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Captive State: Louisiana and the Making of Mass Incarceration

August 2 @ 9:00 am - 5:00 pm


Louisiana’s present-day distinction as the world’s incarceration capital is rooted in three centuries of history. Throughout this history, people in power have used systems of enslavement and incarceration to hold others captive for punishment, control, and exploitation. Black Louisianians have suffered disproportionately under these systems. Through historical objects, textual interpretation, multimedia, and data visualization, the Historic New Orleans Collection’s newest exhibit, Captive State: Louisiana and the Making of Mass Incarceration, investigates these throughlines and arrives at an irrefutable truth: that the institutions of slavery and mass incarceration are historically linked.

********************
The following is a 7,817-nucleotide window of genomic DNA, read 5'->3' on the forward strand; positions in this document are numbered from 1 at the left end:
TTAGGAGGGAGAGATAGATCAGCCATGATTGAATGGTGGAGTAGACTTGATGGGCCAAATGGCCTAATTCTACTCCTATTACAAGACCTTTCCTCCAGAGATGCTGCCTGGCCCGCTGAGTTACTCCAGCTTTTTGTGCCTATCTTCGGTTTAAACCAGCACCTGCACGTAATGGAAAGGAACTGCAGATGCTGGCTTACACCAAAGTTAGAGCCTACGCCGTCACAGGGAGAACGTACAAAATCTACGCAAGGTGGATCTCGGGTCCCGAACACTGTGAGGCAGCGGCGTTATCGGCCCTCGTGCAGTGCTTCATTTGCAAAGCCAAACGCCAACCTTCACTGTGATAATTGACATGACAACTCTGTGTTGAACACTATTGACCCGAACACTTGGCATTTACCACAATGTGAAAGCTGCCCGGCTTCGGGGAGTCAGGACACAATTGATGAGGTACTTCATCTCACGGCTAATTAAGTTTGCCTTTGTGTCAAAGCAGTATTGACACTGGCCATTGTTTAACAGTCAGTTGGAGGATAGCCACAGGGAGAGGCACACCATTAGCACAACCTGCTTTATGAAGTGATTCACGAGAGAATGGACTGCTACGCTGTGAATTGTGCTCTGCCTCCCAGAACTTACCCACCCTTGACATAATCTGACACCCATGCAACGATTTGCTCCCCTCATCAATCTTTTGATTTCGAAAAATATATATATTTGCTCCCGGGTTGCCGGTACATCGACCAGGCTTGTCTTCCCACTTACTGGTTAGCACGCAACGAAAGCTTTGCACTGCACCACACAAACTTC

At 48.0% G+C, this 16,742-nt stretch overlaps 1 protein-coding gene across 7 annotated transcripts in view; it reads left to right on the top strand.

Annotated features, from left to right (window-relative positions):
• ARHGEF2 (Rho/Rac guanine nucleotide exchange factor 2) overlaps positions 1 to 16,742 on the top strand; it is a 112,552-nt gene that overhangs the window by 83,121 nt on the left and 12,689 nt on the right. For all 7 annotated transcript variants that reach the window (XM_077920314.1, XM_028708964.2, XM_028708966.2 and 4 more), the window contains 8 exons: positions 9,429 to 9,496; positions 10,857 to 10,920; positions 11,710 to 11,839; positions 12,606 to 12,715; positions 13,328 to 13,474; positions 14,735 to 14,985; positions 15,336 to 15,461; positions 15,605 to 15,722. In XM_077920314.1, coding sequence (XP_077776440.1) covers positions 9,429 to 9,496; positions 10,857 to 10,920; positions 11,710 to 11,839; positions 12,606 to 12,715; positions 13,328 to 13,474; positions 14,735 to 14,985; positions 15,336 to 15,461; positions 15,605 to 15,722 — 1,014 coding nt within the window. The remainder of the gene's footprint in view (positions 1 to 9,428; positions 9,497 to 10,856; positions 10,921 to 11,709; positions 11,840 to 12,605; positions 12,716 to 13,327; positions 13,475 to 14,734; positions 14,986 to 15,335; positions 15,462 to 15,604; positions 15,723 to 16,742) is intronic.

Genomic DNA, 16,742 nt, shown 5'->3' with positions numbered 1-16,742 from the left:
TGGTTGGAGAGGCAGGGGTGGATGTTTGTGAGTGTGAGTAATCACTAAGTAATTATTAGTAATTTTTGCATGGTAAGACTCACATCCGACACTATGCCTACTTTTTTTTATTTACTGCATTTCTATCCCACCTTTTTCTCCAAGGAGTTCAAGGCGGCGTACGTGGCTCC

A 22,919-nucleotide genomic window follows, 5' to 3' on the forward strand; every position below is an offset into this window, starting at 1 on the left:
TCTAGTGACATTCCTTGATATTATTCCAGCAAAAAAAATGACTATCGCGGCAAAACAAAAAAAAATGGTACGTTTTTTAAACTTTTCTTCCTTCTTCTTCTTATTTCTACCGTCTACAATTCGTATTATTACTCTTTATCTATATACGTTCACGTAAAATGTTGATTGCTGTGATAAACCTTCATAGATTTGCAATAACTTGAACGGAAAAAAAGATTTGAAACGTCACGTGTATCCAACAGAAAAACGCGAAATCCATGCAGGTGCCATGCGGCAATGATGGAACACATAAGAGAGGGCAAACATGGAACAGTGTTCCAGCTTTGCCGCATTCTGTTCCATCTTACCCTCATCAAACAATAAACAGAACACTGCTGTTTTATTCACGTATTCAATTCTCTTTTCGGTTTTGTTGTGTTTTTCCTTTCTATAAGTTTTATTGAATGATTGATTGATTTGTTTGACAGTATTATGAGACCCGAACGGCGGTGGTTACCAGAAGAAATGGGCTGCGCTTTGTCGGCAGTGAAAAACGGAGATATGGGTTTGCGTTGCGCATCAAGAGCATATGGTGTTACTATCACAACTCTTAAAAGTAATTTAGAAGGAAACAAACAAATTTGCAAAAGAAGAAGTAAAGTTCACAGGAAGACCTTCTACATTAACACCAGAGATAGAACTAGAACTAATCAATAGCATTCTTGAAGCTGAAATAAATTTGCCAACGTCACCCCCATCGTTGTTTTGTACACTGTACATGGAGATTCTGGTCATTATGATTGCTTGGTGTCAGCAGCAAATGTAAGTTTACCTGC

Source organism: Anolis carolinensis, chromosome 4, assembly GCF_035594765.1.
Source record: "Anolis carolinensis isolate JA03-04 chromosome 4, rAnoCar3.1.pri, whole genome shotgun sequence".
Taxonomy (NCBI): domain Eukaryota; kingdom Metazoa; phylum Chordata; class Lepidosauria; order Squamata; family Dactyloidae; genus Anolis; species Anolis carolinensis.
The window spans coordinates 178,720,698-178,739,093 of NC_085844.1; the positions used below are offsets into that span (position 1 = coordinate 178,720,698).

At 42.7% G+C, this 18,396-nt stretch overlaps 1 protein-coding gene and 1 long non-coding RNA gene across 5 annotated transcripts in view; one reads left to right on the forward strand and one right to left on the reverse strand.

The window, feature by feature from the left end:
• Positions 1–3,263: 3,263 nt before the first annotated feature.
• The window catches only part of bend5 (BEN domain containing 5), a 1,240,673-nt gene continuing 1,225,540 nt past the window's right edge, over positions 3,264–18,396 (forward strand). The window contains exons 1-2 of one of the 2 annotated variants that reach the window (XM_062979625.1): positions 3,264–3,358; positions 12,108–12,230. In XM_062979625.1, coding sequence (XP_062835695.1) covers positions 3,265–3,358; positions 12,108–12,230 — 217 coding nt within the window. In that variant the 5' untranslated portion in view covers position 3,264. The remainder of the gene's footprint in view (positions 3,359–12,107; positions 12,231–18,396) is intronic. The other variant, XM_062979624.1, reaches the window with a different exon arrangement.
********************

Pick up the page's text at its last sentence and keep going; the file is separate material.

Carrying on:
Captive State tells this story in two parts. The first part outlines how Louisiana’s colonial and early American governments created race-based systems of oppression through legislation, policing, imprisonment, and violence that matured as New Orleans became the hub of the domestic slave trade. The second part traces how the Louisiana Constitution of 1898 enabled an era of mass incarceration in the 20th and 21st centuries.

The exhibition concludes with a reflection question, reading recommendations, and information on ways to get involved on issues related to mass incarceration.

Captive State is on view July 19-January 19, 2025.

Tuesday–Saturday, 9:30 a.m.–4:30 p.m.; Sunday, 10:30 a.m.–4:30 p.m.


August 2
9:00 am - 5:00 pm


Historic New Orleans Collection
520 Royal Street
New Orleans, Maryland 70130 US
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